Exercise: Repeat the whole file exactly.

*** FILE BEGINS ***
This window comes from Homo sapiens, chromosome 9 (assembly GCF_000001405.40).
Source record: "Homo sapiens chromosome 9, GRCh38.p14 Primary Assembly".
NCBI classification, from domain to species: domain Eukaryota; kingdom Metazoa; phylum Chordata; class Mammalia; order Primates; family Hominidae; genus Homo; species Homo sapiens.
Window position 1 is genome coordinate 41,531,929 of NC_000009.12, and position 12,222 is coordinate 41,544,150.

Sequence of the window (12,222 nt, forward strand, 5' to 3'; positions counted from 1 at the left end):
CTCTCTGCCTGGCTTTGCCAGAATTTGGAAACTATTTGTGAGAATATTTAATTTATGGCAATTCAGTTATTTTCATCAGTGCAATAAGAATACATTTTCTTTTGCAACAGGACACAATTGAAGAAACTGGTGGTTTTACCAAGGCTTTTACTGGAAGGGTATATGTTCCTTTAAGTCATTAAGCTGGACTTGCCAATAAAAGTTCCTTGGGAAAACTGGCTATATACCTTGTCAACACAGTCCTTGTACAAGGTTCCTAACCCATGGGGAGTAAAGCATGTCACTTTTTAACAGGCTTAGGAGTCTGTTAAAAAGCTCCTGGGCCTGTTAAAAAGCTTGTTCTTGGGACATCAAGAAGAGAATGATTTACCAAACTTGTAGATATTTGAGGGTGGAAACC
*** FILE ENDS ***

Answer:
This window comes from Homo sapiens, chromosome 9 (assembly GCF_000001405.40).
Source record: "Homo sapiens chromosome 9, GRCh38.p14 Primary Assembly".
NCBI classification, from domain to species: domain Eukaryota; kingdom Metazoa; phylum Chordata; class Mammalia; order Primates; family Hominidae; genus Homo; species Homo sapiens.
Window position 1 is genome coordinate 41,531,929 of NC_000009.12, and position 12,222 is coordinate 41,544,150.

Sequence of the window (12,222 nt, forward strand, 5' to 3'; positions counted from 1 at the left end):
CTCTCTGCCTGGCTTTGCCAGAATTTGGAAACTATTTGTGAGAATATTTAATTTATGGCAATTCAGTTATTTTCATCAGTGCAATAAGAATACATTTTCTTTTGCAACAGGACACAATTGAAGAAACTGGTGGTTTTACCAAGGCTTTTACTGGAAGGGTATATGTTCCTTTAAGTCATTAAGCTGGACTTGCCAATAAAAGTTCCTTGGGAAAACTGGCTATATACCTTGTCAACACAGTCCTTGTACAAGGTTCCTAACCCATGGGGAGTAAAGCATGTCACTTTTTAACAGGCTTAGGAGTCTGTTAAAAAGCTCCTGGGCCTGTTAAAAAGCTTGTTCTTGGGACATCAAGAAGAGAATGATTTACCAAACTTGTAGATATTTGAGGGTGGAAACC